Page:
Pitcher [Heb. kaḏ] (Eccl. 12:6); [gāḇî (a)ʿ] (Jer. 35:5); AV POT; NEB BOWL.The Heb. kaḏ is translated “pitcher” by the AV in most of its thirteen occurrences. Nine of those occurrences are in Gen. 24, the story of Rebekah at the well, and clearly refer to water jars, not pitchers as we know them
Pommel [Gk. hypōpiázō—‘strike under the eye,’ ‘give a black eye’] (1 Cor. 9:27). A term that continues the boxing metaphor of v 26, here used figuratively of self-control.For the noun “pommel” in 2 Ch. 4:12f, AV, seeBowl.
bowl. Biblical references to bowls are numerous and, on the basis of vocabulary and context, indicate a wide variety of types (Judg. 5:25; 6:38; 2 Kings 2:20; Ezra 1:10; Jer. 52:19). There were large bowls that served as banquet dishes for wine (Amos 6:6) and craters out of which the food of the main
pitcher, a ceramic, glass, or stone container, usually with a single vertical loop handle and a molded lip or inserted spout for pouring, the latter sometimes through a set of sieve holes in the vessel just above the pouring lip. Jeremiah was instructed to bring wine to the Rechabites in pitchers (35:5).
BOWL. A shallow, hollow-shaped vessel, such as a basin or cup. The word bowl is used to translate a variety of Heb. words. Bowls were made of earthenware, metal, or wood. SeePottery. SeeDish.Gideon wrung water from fleece into a bowl (Jdg 6:38). Bowls like cups in the shape of almonds decorated the
PITCHER. The translation of three words in the Bible designating containers for liquid.1. Heb. kad, translated improperly as “barrel,” four times as “pitcher.” Rebekah used the kad to water the servant’s camels (Gen 24:14–20, 43 ff.). Gideon used pitchers to shield his torches, and the breaking of them
POMMEL. A bowl of oil vessel, named gullâ for its roundness (2 Chr 4:12–13, KJV). Its root is the Heb. gālal meaning “to roll.” In the parallel passage in 1 Kgs 7:41 the term is translated “bowls.” The word is now obsolete in the sense discussed. In the passages above it appears to be a rounded ornament
Pitcher. This word is used in the Authorized Version to denote the earthen water-jars or pitchers with one or two handles, used chiefly by women for carrying water, as in the story of Rebekah. Gen. 24:15–20; but see Mark 14:13; Luke 22:10. This mode of carrying has been and still is customary both in
BOWL. The translation of several Heb. words. We have no means of obtaining accurate information as to the material and precise form of these vessels. In the earliest times they were, doubtless, made of wood and shells of the larger kinds of nuts and were used at meals for liquids, broth, or stew (2 Kings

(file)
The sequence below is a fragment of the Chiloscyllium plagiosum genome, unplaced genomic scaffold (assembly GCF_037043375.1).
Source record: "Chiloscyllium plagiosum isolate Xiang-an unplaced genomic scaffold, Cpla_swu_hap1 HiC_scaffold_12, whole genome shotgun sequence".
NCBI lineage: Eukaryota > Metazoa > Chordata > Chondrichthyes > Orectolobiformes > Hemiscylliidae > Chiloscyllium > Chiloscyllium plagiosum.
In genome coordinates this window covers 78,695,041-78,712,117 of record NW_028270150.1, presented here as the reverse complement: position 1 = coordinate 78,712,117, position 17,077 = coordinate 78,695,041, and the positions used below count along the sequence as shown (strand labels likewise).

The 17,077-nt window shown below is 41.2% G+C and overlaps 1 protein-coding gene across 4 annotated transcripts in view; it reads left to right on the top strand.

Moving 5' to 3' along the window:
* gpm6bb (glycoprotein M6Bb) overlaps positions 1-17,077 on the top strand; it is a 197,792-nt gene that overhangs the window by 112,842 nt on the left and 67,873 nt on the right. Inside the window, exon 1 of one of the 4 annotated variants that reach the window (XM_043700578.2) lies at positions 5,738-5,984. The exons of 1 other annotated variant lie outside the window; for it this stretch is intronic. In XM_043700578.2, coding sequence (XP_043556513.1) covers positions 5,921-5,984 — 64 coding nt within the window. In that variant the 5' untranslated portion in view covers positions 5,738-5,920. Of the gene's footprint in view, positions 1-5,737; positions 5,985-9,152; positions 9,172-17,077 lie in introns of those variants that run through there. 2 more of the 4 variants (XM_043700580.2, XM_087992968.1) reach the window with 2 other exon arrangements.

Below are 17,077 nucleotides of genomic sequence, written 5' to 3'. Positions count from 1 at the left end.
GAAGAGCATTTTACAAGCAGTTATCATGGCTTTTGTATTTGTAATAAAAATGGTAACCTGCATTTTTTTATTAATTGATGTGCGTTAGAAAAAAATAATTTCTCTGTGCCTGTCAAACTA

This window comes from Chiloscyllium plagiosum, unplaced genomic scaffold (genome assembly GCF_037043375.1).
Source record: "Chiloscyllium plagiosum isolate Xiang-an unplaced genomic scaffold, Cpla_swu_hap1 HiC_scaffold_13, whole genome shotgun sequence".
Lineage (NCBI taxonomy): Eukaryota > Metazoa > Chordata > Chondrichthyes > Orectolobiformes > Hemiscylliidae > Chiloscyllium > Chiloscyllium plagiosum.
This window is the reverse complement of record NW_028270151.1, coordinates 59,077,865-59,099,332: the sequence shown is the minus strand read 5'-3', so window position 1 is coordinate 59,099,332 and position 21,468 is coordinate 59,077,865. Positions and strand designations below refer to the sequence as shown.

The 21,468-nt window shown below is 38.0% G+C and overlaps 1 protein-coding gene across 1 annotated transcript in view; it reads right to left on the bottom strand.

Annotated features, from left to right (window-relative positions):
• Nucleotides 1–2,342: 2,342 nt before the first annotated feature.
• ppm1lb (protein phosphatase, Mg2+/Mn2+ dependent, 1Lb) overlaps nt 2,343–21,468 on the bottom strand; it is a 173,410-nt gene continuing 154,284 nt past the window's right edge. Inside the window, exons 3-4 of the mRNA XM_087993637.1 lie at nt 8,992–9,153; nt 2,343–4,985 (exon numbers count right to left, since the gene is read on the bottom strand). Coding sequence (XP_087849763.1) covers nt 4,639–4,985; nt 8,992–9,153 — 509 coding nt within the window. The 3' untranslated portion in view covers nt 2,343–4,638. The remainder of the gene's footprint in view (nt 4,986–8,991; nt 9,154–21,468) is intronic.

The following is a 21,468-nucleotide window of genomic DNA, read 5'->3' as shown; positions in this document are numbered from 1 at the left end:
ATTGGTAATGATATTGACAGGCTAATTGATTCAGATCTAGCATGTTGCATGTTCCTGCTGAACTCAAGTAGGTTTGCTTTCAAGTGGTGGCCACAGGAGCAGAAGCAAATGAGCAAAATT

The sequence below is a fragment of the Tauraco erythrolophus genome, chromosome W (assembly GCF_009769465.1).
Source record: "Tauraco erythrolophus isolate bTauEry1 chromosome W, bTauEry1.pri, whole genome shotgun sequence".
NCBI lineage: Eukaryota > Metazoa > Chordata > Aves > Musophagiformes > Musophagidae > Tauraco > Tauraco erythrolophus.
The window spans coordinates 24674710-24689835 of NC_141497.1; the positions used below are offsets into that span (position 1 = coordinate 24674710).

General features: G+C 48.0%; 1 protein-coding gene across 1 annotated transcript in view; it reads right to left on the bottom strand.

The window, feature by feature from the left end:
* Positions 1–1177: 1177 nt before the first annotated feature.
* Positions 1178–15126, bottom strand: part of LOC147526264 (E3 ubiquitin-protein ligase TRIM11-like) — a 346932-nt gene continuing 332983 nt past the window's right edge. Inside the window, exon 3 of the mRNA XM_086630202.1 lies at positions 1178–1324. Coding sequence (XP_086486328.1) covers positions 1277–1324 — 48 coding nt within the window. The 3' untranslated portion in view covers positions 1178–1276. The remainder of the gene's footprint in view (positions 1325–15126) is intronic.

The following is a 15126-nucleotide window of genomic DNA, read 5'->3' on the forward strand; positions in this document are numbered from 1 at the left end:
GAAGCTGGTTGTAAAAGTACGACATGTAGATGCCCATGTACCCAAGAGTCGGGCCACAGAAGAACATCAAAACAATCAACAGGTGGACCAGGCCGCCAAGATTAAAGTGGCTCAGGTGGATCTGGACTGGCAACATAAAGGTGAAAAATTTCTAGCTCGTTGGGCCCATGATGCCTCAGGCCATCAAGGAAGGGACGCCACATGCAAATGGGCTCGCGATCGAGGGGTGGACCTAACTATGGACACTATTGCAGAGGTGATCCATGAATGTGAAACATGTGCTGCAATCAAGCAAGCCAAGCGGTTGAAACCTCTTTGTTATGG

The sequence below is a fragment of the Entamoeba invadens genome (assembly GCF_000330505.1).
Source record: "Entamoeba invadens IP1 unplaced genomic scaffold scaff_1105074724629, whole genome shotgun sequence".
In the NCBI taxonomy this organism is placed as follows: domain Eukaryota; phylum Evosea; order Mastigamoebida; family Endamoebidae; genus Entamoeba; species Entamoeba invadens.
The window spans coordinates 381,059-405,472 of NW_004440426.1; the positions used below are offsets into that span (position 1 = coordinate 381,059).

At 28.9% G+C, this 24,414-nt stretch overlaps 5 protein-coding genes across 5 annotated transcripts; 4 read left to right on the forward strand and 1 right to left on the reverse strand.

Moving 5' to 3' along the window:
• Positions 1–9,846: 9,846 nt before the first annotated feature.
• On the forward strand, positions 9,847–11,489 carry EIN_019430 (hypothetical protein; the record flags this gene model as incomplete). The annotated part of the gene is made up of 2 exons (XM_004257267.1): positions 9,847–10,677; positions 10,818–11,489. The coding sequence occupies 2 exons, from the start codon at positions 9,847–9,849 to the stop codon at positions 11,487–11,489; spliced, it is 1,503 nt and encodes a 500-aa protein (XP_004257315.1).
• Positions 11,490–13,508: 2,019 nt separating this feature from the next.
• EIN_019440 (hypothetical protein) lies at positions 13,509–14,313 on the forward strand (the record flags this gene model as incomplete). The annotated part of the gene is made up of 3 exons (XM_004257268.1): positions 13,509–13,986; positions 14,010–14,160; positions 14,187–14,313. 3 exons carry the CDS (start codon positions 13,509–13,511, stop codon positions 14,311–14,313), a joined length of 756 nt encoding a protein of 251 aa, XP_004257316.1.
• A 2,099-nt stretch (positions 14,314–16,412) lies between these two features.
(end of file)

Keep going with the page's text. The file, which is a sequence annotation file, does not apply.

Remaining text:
PITCHER. The translation of a variety of Heb. and Gk. terms. Rebekah used a kad, a small jug, for carrying water (Gen. 24:14–18, 20, 43–46; “jar,” NASB and NIV); and the widow of Zarephath stored flour in such a container (1 Kings 17:12–16, marg., NASB, for “bowl”; “barrel,” KJV; “jar,” NIV). The same
Bowl—The sockets of the lamps of the golden candlestick of the tabernacle are called bowls (Ex. 25:31, 33, 34; 37:17, 19, 20); the same word so rendered being elsewhere rendered “cup” (Gen. 44:2, 12, 16), and wine “pot” (Jer. 35:5). The reservoir for oil, from which pipes led to each lamp in Zechariah’s
Bowlbowl, an open vessel that is wider than it is deep. Biblical references to bowls are numerous and, on the basis of vocabulary and context, indicate a wide variety of types. There were large bowls that served as banquet dishes for wine (Amos 6:6) and craters out of which the food of the main meal
Pitcherpitcher, a ceramic, glass, or stone container, usually with a single vertical loop handle and a molded lip or inserted spout for pouring, the latter sometimes through a set of sieve holes in the vessel just above the pouring lip. Jeremiah was instructed to bring wine to the Rechabites in pitchers
BOWL — a shallow container for holding food or fluids. In the Old Testament, bowls are often spoken of in connection with the sanctuary and its services. Vessels holding the olive oil for the seven-branched lampstand in the Holy Place were called bowls (Ex. 25:29–34), and the sacrifices offered by the
PITCHER — a vessel for holding liquids; a clay jar or water jug. In the ancient world, pitchers ordinarily had one or two handles, were usually carried on the head or shoulders, and were used mainly by women for carrying water or drawing water from wells (Gen. 24:14). The pitcher used by Rebekah at the
BowlA bowl is a container, usually rounded in shape, that contains either liquids or solids. Often the word is found in a culinary context, though not exclusively. It is related to other types of containers like jars, cups and basins. Although there is overlap between these containers, the bowl might